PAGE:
ARISTEAS, THE HISTORIAN:
Writer on Jewish history mentioned in Eusebius, "Præp. Ev." ix. 25, who quotes from Alexander Polyhistor's collection of fragments, a passage from a work of Aristeas (in many manuscripts "Aristaios"), entitled Περὶ Ιουδαίων, which contains the history of Job almost as it is given in the Biblical narrative, but offers much that is noteworthy in regard to the names of personages. Job's original name was "Jobab"; that is, Aristeas identifies Job with the Jobab mentioned in Gen. xxxvi. 33, a great-grandson of Esau. He bases his identification on the fact that Eliphaz recurs in the generations of Esau in Gen. xxxvi. 10, 11; that his appellation "Temanite" (Job ii. 11) is found in Gen. xxxvi. 11, 34; that Job's dwelling-place, Uz, is suggested by Gen. xxxvi. 28; and that Zophar occurs at least in Septuagint of Gen. xxxvi. 11, 15. In point of fact, the author of Job simply borrowed the names from Genesis. Now, in the Septuagint "additions" to Job, which agree almost word for word with Aristeas, are found the same substitutions; Jobab stands for Job, Uz is placed in Idumea, and Job's friends are called kings. If the "addition" to Gen. xxxvi. 33, Ιωβἁβ υἱཹς Ζαρἁ ἑκ Bοσόρρας, designates Job's parents, mistaking the last name for that of his mother, it enables us to remedy an error, not of Aristeas, but of Alexander (τླྀν Ησαῦ γήμαντα Βασσάραν ἐν Εδὼμ γεννῆσαι ώβ) (Freudenthal, p. 138). Freudenthal holds it for certain that the author of the "additions" made use of Aristeas. Possibly the reverse is more likely, that the translator supplemented his work with these "additions," as he himself says, ἐκ τῆς Συριακῆς βίβλου, from the Syriac, and that they were used by Aristeas. For, in the first place, all uncial manuscripts contain the "additions," and we have no tradition that any one has ever denied that they belonged to the Septuagint (Field, "Hexapla," ii. 82); secondly, Freudenthal (p. 137) points out that when the translator, in Job ii. 11, makes Job's friends kings, in opposition to the original text, he takes a liberty similar to many which appear in the "additions of the Septuagint."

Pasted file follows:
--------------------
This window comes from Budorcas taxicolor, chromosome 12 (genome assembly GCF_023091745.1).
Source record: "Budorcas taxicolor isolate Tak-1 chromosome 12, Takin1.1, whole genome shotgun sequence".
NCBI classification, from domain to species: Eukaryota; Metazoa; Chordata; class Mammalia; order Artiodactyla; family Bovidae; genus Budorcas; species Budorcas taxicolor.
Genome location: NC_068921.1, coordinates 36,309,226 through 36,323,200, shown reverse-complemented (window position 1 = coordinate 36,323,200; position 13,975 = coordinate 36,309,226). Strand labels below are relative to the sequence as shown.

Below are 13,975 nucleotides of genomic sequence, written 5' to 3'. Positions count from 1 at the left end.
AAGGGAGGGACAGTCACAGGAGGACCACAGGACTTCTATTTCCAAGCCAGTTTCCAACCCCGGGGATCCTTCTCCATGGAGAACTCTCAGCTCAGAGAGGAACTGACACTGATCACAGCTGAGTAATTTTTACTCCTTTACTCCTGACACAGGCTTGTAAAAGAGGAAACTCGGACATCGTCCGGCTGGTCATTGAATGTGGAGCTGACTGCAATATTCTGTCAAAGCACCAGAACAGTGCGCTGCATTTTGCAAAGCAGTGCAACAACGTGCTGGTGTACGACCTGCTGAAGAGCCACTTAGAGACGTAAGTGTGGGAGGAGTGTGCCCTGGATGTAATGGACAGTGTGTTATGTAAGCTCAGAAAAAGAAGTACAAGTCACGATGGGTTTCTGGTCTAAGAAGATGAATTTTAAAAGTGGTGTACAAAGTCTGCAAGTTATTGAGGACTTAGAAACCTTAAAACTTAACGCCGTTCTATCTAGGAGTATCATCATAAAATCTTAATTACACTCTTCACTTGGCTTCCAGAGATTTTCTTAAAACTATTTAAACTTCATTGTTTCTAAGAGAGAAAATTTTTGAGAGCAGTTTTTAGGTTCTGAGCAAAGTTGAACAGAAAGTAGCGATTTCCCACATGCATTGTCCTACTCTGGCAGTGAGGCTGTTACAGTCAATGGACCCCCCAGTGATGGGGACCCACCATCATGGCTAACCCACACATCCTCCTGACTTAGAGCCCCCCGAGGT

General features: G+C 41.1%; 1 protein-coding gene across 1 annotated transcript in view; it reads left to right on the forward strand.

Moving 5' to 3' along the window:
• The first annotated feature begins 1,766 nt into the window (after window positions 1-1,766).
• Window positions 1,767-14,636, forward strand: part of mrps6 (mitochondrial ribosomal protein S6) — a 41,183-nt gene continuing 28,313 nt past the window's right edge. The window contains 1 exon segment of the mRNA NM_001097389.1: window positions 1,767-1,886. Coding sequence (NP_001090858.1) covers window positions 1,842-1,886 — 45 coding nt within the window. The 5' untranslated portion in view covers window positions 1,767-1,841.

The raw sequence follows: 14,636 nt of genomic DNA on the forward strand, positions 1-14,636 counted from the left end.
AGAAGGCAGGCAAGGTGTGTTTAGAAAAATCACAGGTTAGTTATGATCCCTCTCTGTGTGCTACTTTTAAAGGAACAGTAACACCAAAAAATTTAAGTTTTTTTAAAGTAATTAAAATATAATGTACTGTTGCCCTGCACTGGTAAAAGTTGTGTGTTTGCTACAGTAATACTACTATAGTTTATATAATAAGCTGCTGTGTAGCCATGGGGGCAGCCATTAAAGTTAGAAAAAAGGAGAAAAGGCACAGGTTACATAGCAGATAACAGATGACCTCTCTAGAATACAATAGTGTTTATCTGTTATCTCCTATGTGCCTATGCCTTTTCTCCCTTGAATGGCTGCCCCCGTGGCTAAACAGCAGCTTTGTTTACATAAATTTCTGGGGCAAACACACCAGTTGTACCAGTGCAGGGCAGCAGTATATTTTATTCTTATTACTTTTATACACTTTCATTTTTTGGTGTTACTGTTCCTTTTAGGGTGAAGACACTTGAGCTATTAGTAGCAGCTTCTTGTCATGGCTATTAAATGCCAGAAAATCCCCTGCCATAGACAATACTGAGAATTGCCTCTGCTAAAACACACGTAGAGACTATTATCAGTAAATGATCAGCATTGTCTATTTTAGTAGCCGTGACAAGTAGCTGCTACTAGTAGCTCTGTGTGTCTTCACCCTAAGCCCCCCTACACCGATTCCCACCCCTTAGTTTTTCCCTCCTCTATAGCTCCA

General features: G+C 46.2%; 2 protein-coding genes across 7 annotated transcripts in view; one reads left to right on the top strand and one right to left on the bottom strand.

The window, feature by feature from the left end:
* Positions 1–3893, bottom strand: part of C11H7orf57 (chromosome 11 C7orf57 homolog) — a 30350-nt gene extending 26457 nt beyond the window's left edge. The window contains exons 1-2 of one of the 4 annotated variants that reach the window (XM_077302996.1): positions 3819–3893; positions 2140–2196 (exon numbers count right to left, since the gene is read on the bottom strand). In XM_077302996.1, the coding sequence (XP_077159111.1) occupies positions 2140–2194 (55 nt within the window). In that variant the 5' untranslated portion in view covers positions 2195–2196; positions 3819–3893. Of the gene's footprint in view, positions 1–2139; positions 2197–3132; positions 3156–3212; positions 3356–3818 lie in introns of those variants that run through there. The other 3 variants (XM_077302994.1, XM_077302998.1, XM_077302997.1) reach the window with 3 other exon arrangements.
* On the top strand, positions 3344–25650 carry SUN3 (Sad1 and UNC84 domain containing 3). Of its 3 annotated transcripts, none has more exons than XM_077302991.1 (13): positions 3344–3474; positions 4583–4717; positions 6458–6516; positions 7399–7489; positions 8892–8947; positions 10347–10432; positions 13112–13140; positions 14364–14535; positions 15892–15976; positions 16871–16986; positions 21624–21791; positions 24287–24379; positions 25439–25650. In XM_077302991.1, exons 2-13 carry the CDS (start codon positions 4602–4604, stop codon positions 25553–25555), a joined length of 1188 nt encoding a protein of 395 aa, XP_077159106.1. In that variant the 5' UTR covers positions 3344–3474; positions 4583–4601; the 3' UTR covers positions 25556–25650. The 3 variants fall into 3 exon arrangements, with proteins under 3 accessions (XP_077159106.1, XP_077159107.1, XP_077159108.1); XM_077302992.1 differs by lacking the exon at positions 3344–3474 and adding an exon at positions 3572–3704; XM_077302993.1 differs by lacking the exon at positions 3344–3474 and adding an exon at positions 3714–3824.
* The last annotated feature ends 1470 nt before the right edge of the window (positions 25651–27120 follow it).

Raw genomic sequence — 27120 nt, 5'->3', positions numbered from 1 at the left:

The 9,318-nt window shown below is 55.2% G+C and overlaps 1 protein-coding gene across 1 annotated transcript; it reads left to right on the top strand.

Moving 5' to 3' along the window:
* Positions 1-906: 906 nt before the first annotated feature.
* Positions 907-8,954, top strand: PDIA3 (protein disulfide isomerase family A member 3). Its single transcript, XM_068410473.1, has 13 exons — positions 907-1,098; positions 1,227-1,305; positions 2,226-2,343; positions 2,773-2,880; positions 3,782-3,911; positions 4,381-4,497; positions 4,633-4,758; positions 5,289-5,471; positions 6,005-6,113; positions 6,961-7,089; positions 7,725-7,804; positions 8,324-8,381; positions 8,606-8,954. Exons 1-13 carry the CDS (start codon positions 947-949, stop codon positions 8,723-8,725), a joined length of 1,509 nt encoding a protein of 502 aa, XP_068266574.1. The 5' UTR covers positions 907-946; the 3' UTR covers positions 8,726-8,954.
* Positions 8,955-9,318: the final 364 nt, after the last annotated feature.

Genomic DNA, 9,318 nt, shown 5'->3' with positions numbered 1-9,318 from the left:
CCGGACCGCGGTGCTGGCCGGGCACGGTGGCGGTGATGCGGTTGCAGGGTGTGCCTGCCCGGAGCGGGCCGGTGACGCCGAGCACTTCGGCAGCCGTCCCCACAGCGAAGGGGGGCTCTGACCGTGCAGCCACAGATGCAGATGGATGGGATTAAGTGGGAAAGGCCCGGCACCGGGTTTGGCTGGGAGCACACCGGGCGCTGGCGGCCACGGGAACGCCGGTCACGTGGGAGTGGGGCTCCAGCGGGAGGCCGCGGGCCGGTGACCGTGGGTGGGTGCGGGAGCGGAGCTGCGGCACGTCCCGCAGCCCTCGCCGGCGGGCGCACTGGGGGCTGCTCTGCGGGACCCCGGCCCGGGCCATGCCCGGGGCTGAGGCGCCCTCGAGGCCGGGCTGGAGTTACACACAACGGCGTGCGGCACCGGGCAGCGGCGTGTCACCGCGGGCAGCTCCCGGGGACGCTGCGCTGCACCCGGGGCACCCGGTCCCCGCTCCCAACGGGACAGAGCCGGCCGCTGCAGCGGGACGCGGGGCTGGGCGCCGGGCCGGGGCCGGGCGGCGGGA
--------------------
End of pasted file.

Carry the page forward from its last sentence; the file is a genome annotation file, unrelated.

Aristeas' era must be placed between the time of the translation of Job and the epoch of Alexander Polyhistor, probably, therefore, in the second century. Aristeas' work bears no relation to the Letter of Aristeas, although the author of the letter very probably borrows his name from the historian.
- The text of his work is given by C. Müller, Fragmenta Historicorum Græcorum, iii. 220;
- Freudenthal, Alexander Polyhistor, 1875, p. 231, compare pp. 136-143;
- Schürer, Gesch. 4th ed., iii. 356, 357.